By Amy Williams

It was an early autumn day when I stepped way outside of my comfort zone and joined complete strangers sitting silently on the grass, staring at each other.

I was at Auckland's Albert Park for an eye gazing event that had popped up on my Facebook feed a few weeks earlier, piquing my curiosity. Staring on purpose? My mother, and probably yours, always told me not to stare at people, because staring is impolite.

But here I was. Within seconds of looking into the eyes of the event's facilitator, Shin Nummy, I felt self-conscious; the time slowly ticking by. To release my discomfort I laughed and looked away before returning his gaze, trying to maintain focus.


This was the first time I've started an interview without talking, but after the initial awkwardness I started to feel like we were ... friends. Weird, I know. I lasted perhaps another minute before I broke eye contact with a smile and a question - why do you do this?

"It's really nice doing this because anyone can walk past and connect with another person. Human connection is really important to me," says Nummy, 34, who works as a tofu-maker.

The Human Connection Movement organises and promotes the eye gazing events as a way to connect more deeply with others. Their public eye gazing events started this year (held monthly in Auckland, the latest was rained out) where anyone can join in just by sitting opposite someone else and looking. Participants are encouraged to talk after eye gazing.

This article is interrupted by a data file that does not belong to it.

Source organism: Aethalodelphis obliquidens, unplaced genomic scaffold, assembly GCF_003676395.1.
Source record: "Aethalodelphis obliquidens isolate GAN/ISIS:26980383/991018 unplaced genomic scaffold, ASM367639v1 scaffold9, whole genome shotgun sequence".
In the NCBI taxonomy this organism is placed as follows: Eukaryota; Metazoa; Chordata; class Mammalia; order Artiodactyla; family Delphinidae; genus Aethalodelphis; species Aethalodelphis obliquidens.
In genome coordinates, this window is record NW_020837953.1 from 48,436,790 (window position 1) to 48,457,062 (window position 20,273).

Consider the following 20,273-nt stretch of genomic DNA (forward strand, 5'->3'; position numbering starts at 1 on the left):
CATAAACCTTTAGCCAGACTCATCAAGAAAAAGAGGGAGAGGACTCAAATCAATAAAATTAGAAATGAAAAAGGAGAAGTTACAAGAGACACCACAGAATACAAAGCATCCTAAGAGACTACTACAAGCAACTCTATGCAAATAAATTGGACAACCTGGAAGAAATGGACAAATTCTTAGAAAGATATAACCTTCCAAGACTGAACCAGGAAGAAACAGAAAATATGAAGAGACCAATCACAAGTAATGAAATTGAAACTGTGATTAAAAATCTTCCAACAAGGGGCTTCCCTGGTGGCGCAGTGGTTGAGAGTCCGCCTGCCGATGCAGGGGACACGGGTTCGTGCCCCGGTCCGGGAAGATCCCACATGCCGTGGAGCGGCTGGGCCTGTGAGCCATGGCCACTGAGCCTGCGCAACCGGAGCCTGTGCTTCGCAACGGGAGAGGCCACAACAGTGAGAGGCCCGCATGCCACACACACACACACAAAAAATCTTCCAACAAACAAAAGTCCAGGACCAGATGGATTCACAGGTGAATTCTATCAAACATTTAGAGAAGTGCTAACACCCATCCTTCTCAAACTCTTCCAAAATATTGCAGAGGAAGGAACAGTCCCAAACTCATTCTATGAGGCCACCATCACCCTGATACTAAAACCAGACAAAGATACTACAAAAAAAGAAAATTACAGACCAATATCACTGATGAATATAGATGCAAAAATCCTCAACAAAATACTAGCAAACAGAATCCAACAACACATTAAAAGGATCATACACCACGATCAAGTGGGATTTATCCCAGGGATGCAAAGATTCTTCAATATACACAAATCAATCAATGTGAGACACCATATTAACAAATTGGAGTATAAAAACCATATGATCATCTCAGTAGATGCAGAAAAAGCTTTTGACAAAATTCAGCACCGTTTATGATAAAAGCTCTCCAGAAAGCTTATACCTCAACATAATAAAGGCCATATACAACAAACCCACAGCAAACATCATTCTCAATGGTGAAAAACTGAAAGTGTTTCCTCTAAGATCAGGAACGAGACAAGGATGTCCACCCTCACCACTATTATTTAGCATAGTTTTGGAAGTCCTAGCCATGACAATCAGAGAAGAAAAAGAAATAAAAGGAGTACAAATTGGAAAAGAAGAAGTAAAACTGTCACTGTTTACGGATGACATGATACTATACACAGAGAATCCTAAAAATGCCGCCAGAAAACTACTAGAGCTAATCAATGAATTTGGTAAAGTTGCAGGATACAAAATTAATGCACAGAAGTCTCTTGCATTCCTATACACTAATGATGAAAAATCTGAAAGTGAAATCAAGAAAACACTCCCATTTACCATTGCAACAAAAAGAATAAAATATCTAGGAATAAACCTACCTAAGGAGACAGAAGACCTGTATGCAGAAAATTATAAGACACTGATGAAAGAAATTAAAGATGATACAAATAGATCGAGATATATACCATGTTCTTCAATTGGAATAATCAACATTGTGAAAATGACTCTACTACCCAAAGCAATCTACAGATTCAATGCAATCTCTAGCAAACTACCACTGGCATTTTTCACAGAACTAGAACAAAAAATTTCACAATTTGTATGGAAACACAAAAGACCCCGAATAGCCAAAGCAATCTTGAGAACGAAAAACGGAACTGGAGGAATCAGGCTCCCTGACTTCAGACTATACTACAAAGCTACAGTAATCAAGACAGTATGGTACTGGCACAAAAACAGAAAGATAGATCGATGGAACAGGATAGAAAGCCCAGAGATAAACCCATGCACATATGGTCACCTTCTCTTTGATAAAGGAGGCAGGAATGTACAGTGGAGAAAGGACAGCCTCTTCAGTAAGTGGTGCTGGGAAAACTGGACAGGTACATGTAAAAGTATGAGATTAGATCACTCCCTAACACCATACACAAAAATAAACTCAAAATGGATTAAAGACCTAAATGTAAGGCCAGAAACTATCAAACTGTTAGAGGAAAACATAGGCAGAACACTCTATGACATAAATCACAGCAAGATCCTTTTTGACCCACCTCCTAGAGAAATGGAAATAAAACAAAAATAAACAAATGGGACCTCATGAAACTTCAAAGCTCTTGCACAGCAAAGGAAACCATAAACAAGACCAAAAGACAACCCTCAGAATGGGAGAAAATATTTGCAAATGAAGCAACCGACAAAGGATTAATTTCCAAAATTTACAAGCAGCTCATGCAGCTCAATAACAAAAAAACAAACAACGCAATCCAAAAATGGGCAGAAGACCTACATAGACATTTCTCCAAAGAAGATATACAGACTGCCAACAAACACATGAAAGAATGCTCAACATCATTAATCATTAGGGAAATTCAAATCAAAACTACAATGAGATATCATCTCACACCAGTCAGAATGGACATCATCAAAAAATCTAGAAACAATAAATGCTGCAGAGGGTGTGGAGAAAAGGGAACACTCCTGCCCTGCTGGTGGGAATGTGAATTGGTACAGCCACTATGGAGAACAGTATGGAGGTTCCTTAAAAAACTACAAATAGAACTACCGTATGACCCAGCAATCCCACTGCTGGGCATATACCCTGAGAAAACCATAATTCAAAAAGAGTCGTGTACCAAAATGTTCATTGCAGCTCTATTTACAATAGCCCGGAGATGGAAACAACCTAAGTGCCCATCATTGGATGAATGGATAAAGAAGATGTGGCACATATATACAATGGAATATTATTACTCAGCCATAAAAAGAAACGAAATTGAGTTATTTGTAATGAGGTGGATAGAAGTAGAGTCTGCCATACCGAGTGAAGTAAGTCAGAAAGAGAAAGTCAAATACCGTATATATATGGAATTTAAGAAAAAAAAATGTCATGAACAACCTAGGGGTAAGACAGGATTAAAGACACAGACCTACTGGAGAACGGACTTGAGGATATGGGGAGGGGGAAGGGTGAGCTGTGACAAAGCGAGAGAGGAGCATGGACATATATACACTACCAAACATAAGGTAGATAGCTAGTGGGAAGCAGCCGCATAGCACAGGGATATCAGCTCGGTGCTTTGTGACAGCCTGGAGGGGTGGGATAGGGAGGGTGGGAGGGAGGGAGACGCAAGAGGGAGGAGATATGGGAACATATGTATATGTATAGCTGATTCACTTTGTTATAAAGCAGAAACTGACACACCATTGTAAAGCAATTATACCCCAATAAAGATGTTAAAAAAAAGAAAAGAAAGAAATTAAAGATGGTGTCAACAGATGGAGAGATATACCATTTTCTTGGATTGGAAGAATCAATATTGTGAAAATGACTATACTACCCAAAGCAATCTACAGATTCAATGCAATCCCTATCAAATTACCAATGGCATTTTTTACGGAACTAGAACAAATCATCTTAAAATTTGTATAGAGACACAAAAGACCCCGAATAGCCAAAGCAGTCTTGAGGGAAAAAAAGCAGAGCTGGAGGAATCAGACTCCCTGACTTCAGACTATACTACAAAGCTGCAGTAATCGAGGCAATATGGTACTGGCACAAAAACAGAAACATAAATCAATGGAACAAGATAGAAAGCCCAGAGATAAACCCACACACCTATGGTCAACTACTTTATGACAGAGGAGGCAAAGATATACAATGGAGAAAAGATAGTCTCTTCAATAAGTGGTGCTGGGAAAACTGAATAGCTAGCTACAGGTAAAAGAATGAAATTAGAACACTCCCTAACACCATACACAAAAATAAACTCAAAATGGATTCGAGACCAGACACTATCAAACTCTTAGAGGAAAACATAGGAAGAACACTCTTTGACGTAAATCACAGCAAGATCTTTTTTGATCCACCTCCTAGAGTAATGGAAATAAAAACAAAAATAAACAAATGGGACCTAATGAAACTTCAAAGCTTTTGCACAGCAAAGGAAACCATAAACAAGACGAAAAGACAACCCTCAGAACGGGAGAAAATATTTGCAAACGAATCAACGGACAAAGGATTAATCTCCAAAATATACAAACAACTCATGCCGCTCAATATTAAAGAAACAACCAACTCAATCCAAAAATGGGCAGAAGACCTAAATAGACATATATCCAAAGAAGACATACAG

To most of us, that sounds pretty daunting. But why is that? What it is about eye contact that can make us feel so uncomfortable? And with the likes of Facebook, Snapchat and Instagram competing for our attention, does it even matter? How important is eye-to-eye time?

Researchers have long known that eye contact is an important social signal, and one that we soak in right from day one. The University of London's Centre for Brain and Cognitive Development says that making eye contact is the most powerful mode of establishing a communicative link between humans.

In 2002, the centre conducted two experiments to demonstrate how babies process direct eye contact from birth, finding that newborns prefer to look at faces that engage them in a mutual gaze and that, from an early age, most babies are also able to take in a direct gaze. (A lack of eye contact is one of the early signs of autism in infants and toddlers.) Their conclusion? Mutual gaze from birth helps to lay a major foundation for the later development of social skills.

Professor Will Hayward, 49, a psychology professor at the University of Hong Kong, specialises in visual attention, understanding how we make sense of the world that we see and hear. He says eye contact is something that develops naturally and is automatic for people, and therefore is not something we need to practise, like exercise.